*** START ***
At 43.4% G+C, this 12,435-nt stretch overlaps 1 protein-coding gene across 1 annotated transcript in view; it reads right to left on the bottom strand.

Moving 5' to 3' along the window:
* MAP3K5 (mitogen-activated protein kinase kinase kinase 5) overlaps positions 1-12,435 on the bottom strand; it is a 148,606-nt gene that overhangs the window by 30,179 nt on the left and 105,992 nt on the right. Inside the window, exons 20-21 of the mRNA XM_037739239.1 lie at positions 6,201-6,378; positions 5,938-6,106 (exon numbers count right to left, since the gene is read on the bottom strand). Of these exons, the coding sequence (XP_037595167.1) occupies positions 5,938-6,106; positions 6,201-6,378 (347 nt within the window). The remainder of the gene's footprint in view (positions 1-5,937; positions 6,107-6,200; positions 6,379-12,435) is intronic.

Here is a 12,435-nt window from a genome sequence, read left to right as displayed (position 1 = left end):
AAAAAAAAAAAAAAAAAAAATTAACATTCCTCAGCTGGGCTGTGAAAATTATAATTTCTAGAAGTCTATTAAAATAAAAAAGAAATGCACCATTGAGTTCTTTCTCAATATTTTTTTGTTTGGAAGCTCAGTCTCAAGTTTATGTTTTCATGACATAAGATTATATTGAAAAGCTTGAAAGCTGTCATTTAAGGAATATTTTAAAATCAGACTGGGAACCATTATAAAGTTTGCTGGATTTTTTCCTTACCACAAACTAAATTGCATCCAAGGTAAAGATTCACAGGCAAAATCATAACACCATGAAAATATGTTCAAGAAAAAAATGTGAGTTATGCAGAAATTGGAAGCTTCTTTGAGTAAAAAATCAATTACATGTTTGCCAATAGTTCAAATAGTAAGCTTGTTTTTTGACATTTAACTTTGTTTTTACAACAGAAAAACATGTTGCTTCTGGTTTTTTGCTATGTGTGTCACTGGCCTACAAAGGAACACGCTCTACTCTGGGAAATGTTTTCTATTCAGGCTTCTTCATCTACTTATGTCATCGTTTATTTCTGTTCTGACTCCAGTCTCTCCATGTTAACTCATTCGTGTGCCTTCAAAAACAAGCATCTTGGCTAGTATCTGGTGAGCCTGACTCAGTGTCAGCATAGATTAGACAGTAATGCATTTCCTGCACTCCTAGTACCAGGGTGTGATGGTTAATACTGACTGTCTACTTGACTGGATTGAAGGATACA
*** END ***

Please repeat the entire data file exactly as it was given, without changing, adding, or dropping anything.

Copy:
At 43.4% G+C, this 12,435-nt stretch overlaps 1 protein-coding gene across 1 annotated transcript in view; it reads right to left on the bottom strand.

Moving 5' to 3' along the window:
* MAP3K5 (mitogen-activated protein kinase kinase kinase 5) overlaps positions 1-12,435 on the bottom strand; it is a 148,606-nt gene that overhangs the window by 30,179 nt on the left and 105,992 nt on the right. Inside the window, exons 20-21 of the mRNA XM_037739239.1 lie at positions 6,201-6,378; positions 5,938-6,106 (exon numbers count right to left, since the gene is read on the bottom strand). Of these exons, the coding sequence (XP_037595167.1) occupies positions 5,938-6,106; positions 6,201-6,378 (347 nt within the window). The remainder of the gene's footprint in view (positions 1-5,937; positions 6,107-6,200; positions 6,379-12,435) is intronic.

Here is a 12,435-nt window from a genome sequence, read left to right as displayed (position 1 = left end):
AAAAAAAAAAAAAAAAAAAATTAACATTCCTCAGCTGGGCTGTGAAAATTATAATTTCTAGAAGTCTATTAAAATAAAAAAGAAATGCACCATTGAGTTCTTTCTCAATATTTTTTTGTTTGGAAGCTCAGTCTCAAGTTTATGTTTTCATGACATAAGATTATATTGAAAAGCTTGAAAGCTGTCATTTAAGGAATATTTTAAAATCAGACTGGGAACCATTATAAAGTTTGCTGGATTTTTTCCTTACCACAAACTAAATTGCATCCAAGGTAAAGATTCACAGGCAAAATCATAACACCATGAAAATATGTTCAAGAAAAAAATGTGAGTTATGCAGAAATTGGAAGCTTCTTTGAGTAAAAAATCAATTACATGTTTGCCAATAGTTCAAATAGTAAGCTTGTTTTTTGACATTTAACTTTGTTTTTACAACAGAAAAACATGTTGCTTCTGGTTTTTTGCTATGTGTGTCACTGGCCTACAAAGGAACACGCTCTACTCTGGGAAATGTTTTCTATTCAGGCTTCTTCATCTACTTATGTCATCGTTTATTTCTGTTCTGACTCCAGTCTCTCCATGTTAACTCATTCGTGTGCCTTCAAAAACAAGCATCTTGGCTAGTATCTGGTGAGCCTGACTCAGTGTCAGCATAGATTAGACAGTAATGCATTTCCTGCACTCCTAGTACCAGGGTGTGATGGTTAATACTGACTGTCTACTTGACTGGATTGAAGGATACA